Where to stay in Florence


Florence is a city rich in history, art, and culture, often regarded as the birthplace of the Renaissance. Visitors are drawn to its world-class museums, stunning architecture, and mouth-watering Tuscan cuisine. Deciding where to stay can truly influence your experience of this enchanting city. Each neighborhood has a unique charm and offers different attractions, from bustling marketplaces to serene, picturesque streets. Some areas may brim with lively nightlife, while others offer a tranquil retreat. In this guide, we provide an honest look at various neighborhoods to help you choose the best fit for your stay, keeping in mind that even the most popular areas come with their own drawbacks.

  • City Center

    • 🏙️ central
    • landmarks
    • 🤼 crowded
    • noisy
    • 💵 pricey

    The City Center of Florence is the heart of the action, with the Duomo, Uffizi Gallery, and Ponte Vecchio all within easy walking distance. Staying here means you're submerged in the Renaissance splendor for which Florence is renowned. Although unmatched for sightseeing convenience, the City Center can be overwhelming with crowds and the premium on accommodations. Noise and a frenetic pace are the trade-offs for staying at the epicenter of this historic city.

  • Santa Croce & Sant'Ambrosio

    • 🏛️ historic
    • local
    • 🍝 food
    • 🍷 nightlife
    • 👫 busy

    Santa Croce & Sant'Ambrosio areas are renowned for their historic charm, with landmarks like the Basilica di Santa Croce defining the skyline. The neighborhood buzzes with a youthful energy, thanks to the nearby university, and has a great variety of restaurants and shops. However, tourists should be mindful that the nightlife can get lively, possibly encroaching on a peaceful night's sleep. These areas blend Florence's rich history with a dynamic present, but can feel crowded during peak tourist seasons.

  • San Frediano & Santo Spirito

    • 🕶️ hipster
    • artisans
    • 🍷 nightlife
    • 🎨 bohemian
    • less-touristy

    Laid back and local are words that describe the San Frediano and Santo Spirito neighborhoods with an artisanal and hipster edge that radiate cool. These areas boast a vibrant nightlife scene with plenty of bars and casual eateries and maintain a strong community vibe despite the influx of tourists. Some travelers may find it less polished than the city center, but it's a hotspot for those looking for an authentic slice of Florentine life. The cobblestone streets and local workshops maintain a romantic allure, albeit accompanied by the nightlife's occasional rowdiness.

  • Santa Maria Novella

    • transit
    • mixed-budget
    • 👫 busy
    • 🏙️ central
    • 🏛️ historic

    Just a stone's throw from Florence's main rail station, Santa Maria Novella is convenient for travelers, bursting with hotels of various standards. The basilica bearing the same name is a Gothic masterpiece that gives the area an air of refined elegance. However, proximity to the station can mean a busier, sometimes noisier environment and a mix between tourist-oriented and authentic local venues. While great for short stays and early departures, it might not be the quiescent Tuscan dream some visitors are looking for.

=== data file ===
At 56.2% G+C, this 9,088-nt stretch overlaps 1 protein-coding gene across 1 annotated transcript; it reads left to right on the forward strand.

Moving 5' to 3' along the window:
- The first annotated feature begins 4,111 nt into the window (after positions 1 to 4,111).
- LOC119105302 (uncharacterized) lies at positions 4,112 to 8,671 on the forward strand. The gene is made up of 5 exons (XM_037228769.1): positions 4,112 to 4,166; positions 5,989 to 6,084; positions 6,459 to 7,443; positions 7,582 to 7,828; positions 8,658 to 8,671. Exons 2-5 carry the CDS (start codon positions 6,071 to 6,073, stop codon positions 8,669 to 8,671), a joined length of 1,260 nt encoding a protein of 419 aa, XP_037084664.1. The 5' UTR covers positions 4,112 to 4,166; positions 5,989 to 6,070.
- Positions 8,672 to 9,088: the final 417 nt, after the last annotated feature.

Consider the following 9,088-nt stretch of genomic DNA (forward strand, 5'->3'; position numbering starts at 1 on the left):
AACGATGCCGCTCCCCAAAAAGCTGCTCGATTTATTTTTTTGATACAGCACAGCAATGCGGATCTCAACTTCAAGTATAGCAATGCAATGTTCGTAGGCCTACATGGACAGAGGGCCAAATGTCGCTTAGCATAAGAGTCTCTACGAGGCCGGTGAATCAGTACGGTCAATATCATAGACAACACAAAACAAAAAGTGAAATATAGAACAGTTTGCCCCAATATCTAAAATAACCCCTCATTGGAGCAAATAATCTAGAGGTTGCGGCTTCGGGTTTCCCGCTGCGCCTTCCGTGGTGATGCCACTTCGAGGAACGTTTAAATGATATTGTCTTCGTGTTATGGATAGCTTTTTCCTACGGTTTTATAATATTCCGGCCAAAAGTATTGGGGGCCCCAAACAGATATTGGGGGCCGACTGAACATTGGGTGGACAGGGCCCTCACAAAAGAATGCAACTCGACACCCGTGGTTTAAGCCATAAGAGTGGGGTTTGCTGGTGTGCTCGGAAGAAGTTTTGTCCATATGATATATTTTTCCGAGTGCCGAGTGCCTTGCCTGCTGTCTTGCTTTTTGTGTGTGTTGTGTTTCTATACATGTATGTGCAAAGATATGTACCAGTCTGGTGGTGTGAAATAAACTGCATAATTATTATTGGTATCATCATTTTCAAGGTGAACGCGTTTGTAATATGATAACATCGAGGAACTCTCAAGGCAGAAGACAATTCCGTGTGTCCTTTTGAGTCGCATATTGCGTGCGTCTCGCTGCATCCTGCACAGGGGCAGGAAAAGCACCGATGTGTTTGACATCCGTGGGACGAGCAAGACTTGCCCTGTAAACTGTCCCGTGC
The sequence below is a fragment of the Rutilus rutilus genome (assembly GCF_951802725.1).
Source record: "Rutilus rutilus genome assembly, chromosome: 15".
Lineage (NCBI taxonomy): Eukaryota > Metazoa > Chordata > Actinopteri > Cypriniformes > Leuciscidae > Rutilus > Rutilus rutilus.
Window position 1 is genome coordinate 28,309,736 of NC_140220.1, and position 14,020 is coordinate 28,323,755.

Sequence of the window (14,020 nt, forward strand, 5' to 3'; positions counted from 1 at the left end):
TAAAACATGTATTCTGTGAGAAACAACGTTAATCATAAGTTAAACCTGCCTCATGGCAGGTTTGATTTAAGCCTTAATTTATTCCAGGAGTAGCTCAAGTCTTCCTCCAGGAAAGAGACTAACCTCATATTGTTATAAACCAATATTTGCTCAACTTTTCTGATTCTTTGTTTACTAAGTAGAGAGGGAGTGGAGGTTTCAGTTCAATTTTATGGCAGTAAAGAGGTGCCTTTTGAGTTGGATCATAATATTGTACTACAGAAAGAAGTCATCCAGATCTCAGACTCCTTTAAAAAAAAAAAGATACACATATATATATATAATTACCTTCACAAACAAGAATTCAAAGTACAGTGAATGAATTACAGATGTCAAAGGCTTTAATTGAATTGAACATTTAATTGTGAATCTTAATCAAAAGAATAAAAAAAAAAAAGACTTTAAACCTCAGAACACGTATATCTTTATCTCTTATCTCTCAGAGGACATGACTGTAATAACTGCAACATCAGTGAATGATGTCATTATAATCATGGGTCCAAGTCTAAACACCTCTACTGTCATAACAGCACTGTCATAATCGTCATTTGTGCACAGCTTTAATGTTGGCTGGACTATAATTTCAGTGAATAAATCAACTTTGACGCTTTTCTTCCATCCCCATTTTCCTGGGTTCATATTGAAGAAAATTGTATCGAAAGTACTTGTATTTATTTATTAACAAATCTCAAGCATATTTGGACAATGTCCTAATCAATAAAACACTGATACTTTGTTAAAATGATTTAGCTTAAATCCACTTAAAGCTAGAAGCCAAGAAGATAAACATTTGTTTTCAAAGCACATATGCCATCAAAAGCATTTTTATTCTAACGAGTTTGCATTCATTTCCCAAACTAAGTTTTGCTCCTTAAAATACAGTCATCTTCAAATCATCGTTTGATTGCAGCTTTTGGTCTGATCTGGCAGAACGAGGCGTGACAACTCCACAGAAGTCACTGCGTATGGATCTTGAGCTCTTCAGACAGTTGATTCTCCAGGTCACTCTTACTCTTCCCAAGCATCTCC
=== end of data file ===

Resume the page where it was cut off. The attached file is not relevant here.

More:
• San Lorenzo & San Marco

    • 🛍️ shopping
    • affordable
    • 📸 touristy
    • daytime-busy
    • 🏙️ central

    Home to the famous San Lorenzo market and close to the Accademia Gallery, home to Michelangelo's David, San Lorenzo & San Marco are ideal for those who want culture right on their doorstep. This neighborhood tends to be buzzing with activity, which provides a vibrant atmosphere but also means it's not the quietest of places. The market area can feel touristy and somewhat hectic, with vendors selling a wide array of goods. Be prepared for a bustling urban experience full of historical sights but less of the tranquility found in more residential areas.

  • Santissima Annunziata

    • 🏘️ residential
    • 🥂 upscale
    • 🧘 quiet
    • refined
    • limited-nightlife

    The Santissima Annunziata area is characterized by its elegant piazza and Renaissance architecture, lending it a more refined and upscale ambience. It is close to several prestigious educational institutions, thus drawing students and academics alike. While it offers a quieter alternative to the more boisterous tourist hubs, it can lack the nightlife and dining diversity found elsewhere. It's an excellent choice for those seeking a more peaceful retreat while still being within a short distance of the city's many attractions.

  • San Niccolo & Piazzale Michelangelo

    • views
    • 🎨 bohemian
    • young-travelers
    • steep-walk
    • 🍷 nightlife

    San Niccolo & Piazzale Michelangelo, situated on the left bank of the Arno River, are favored for their picturesque streets and stunning panoramic views from the renowned Piazzale Michelangelo. This area offers a more laid-back and bohemian feel, popular with artists and a younger crowd. However, being somewhat removed from the city center, it may require a bit more walking or public transport to reach the main sights. The spectacular views and quieter streets come at the cost of slightly less accessibility.